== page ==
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https://nypost.com/2024/05/12/sports/pacers-t-j-mcconnell-continues-to-be-a-pest-for-knicks/

Pacers' pest T. J. McConnell played another effective game off the bench with 15 points and 22 assists in 21 mininutes.

What does "off the bench" mean?

https://www.fastslang.com/off-the-bench says

Off the Bench is a slang term used to describe someone who is not actively participating in a certain activity or event, but is instead just watching from the sidelines. It is often used in sports, where players who are not currently playing in the game are said to be "on the bench."

If McConnell was just watching from the sidelines, how could he earn points and assists?

What is the term/slang to describe a player who is actively participating in a game?

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  • In my vernacular, a "tiresome, irritating" child or adult can be a pest, but I wouldn't call one that was bothering me in particular my pest. If there's a competitive person I don't like to engage with because he often beats me, that person is my bugbear Commented May 18 at 10:14
  • This is two separate and unrelated questions. I've removed the question about "pest". If you want that one answered too, please ask about it in a new question.
    – gotube
    Commented May 19 at 1:49

2 Answers 2

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I suggest that "off the bench" here means a player who was sitting on the bench, ready to play, who has now just been called into the game to start playing. In your example, he came off the bench and immediately started playing well.
Sports teams usually have more players at a game than are playing at any one moment. Those waiting to play are "on the bench". A player who has been removed from active play has been "benched", that is, returned to the bench.

He is a "pest" for the opposing team because he plays so well.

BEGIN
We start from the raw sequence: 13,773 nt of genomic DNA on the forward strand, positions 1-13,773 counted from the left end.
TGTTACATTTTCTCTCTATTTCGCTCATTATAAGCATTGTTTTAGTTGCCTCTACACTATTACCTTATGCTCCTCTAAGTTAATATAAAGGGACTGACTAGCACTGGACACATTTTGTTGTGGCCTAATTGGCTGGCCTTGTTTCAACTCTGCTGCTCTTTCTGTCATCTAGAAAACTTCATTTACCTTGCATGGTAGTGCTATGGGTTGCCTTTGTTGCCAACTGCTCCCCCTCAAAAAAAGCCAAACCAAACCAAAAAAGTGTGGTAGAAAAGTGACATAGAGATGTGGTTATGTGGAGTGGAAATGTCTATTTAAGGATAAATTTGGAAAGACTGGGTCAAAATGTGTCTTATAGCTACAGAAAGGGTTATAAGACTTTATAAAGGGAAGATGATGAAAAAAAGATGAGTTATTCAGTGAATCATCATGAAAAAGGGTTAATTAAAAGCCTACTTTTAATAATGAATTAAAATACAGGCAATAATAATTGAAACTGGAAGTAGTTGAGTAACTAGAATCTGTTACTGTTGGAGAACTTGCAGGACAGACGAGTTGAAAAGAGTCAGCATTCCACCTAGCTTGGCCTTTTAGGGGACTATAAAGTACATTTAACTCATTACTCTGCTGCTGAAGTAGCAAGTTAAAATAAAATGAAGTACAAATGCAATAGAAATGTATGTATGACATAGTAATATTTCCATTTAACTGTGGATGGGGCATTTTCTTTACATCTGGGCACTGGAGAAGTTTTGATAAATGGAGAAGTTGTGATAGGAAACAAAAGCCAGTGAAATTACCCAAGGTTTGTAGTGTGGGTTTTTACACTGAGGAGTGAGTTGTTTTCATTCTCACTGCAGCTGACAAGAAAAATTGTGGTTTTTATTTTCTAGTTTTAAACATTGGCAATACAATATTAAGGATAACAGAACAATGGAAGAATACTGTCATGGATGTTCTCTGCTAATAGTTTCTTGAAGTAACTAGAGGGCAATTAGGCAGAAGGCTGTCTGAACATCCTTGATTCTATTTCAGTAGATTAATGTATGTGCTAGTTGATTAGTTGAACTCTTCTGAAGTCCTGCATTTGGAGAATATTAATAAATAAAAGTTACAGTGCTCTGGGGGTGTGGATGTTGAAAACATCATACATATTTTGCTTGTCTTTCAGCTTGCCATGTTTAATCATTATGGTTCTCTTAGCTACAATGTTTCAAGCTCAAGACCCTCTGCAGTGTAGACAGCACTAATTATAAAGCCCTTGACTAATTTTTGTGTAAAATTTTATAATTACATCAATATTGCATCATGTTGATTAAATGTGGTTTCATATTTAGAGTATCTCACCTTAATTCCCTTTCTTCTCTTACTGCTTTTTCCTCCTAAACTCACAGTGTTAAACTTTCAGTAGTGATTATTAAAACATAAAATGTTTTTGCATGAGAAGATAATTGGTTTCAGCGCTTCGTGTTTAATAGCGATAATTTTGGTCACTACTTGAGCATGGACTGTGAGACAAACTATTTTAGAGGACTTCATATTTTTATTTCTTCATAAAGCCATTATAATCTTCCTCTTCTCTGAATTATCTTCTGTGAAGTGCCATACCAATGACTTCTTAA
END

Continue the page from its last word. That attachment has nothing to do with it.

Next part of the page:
Merriam-Webster "pest"
3: one that pesters or annoys : nuisance

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  • Thanks. What is the term/slang to describe a player who is actively participating in a game?
    – Tim
    Commented May 18 at 10:01
  • Do "Pacers' pest" and "a pest for Knicks" mean that he played against or for Pacers/Knicks?
    – Tim
    Commented May 18 at 10:34
  • @Tim How could you be following NBA, and not know which team someone plays for?! (If you don't do some basic research)
    – James K
    Commented May 18 at 11:42
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    "Pacers pest" refers to the player mentioned in the article, who played for the Pacers. "A pest for "Knicks" means that that player was a nuisance for the opposing team because he played so well. Commented May 18 at 11:43
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"Pest" used in multiple sports, but in basketball, usually a defensive player who frustrates and disrupts the plays of the opposing team. Here is an article about the biggest pests of the last 10 NBA seasons. McConnell is a point guard for the Pacers (but presumably you already know that!)

"Off the bench", he started the game "on the bench", and not on the court, but substituted another player. NBA Basketball (unlike some other sports) allows unlimited substitutions see how substitutions work in NBA

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